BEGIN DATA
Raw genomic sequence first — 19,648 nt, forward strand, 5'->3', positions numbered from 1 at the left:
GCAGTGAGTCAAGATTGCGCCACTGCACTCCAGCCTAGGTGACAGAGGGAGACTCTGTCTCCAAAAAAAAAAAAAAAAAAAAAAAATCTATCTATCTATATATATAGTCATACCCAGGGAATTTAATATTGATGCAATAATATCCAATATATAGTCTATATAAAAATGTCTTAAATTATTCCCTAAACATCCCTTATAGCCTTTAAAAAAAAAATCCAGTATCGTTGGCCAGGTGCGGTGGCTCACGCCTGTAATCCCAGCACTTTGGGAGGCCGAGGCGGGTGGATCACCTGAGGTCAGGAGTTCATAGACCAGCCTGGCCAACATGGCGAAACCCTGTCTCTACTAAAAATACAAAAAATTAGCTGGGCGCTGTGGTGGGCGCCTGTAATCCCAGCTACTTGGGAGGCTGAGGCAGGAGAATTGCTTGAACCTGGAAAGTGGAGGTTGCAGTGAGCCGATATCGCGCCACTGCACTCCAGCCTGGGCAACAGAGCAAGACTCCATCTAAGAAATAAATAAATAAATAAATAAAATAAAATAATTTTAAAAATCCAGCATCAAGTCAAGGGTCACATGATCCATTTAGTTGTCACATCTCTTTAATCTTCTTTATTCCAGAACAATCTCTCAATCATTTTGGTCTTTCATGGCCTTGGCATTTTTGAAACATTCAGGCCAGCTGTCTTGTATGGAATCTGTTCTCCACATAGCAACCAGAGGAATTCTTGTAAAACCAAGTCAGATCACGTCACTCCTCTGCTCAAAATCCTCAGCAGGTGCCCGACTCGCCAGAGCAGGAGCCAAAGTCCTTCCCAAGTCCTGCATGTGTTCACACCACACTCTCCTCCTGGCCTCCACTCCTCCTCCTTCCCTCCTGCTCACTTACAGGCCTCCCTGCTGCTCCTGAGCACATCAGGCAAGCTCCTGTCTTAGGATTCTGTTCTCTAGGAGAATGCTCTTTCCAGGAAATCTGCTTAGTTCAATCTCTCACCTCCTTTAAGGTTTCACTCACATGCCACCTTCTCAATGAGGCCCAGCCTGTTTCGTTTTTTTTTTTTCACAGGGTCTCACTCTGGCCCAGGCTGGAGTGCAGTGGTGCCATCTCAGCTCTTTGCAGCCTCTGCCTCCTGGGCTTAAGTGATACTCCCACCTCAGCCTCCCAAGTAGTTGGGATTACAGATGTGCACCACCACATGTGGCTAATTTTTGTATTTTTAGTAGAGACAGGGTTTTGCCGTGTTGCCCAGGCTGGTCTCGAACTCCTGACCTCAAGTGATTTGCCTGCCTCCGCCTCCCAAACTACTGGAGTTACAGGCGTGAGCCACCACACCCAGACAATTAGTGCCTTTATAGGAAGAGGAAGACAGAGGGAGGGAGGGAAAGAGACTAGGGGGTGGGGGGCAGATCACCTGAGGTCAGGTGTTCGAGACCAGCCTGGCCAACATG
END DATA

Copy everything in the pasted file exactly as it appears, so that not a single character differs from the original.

Raw genomic sequence first — 19,648 nt, forward strand, 5'->3', positions numbered from 1 at the left:
GCAGTGAGTCAAGATTGCGCCACTGCACTCCAGCCTAGGTGACAGAGGGAGACTCTGTCTCCAAAAAAAAAAAAAAAAAAAAAAAATCTATCTATCTATATATATAGTCATACCCAGGGAATTTAATATTGATGCAATAATATCCAATATATAGTCTATATAAAAATGTCTTAAATTATTCCCTAAACATCCCTTATAGCCTTTAAAAAAAAAATCCAGTATCGTTGGCCAGGTGCGGTGGCTCACGCCTGTAATCCCAGCACTTTGGGAGGCCGAGGCGGGTGGATCACCTGAGGTCAGGAGTTCATAGACCAGCCTGGCCAACATGGCGAAACCCTGTCTCTACTAAAAATACAAAAAATTAGCTGGGCGCTGTGGTGGGCGCCTGTAATCCCAGCTACTTGGGAGGCTGAGGCAGGAGAATTGCTTGAACCTGGAAAGTGGAGGTTGCAGTGAGCCGATATCGCGCCACTGCACTCCAGCCTGGGCAACAGAGCAAGACTCCATCTAAGAAATAAATAAATAAATAAATAAAATAAAATAATTTTAAAAATCCAGCATCAAGTCAAGGGTCACATGATCCATTTAGTTGTCACATCTCTTTAATCTTCTTTATTCCAGAACAATCTCTCAATCATTTTGGTCTTTCATGGCCTTGGCATTTTTGAAACATTCAGGCCAGCTGTCTTGTATGGAATCTGTTCTCCACATAGCAACCAGAGGAATTCTTGTAAAACCAAGTCAGATCACGTCACTCCTCTGCTCAAAATCCTCAGCAGGTGCCCGACTCGCCAGAGCAGGAGCCAAAGTCCTTCCCAAGTCCTGCATGTGTTCACACCACACTCTCCTCCTGGCCTCCACTCCTCCTCCTTCCCTCCTGCTCACTTACAGGCCTCCCTGCTGCTCCTGAGCACATCAGGCAAGCTCCTGTCTTAGGATTCTGTTCTCTAGGAGAATGCTCTTTCCAGGAAATCTGCTTAGTTCAATCTCTCACCTCCTTTAAGGTTTCACTCACATGCCACCTTCTCAATGAGGCCCAGCCTGTTTCGTTTTTTTTTTTTCACAGGGTCTCACTCTGGCCCAGGCTGGAGTGCAGTGGTGCCATCTCAGCTCTTTGCAGCCTCTGCCTCCTGGGCTTAAGTGATACTCCCACCTCAGCCTCCCAAGTAGTTGGGATTACAGATGTGCACCACCACATGTGGCTAATTTTTGTATTTTTAGTAGAGACAGGGTTTTGCCGTGTTGCCCAGGCTGGTCTCGAACTCCTGACCTCAAGTGATTTGCCTGCCTCCGCCTCCCAAACTACTGGAGTTACAGGCGTGAGCCACCACACCCAGACAATTAGTGCCTTTATAGGAAGAGGAAGACAGAGGGAGGGAGGGAAAGAGACTAGGGGGTGGGGGGCAGATCACCTGAGGTCAGGTGTTCGAGACCAGCCTGGCCAACATG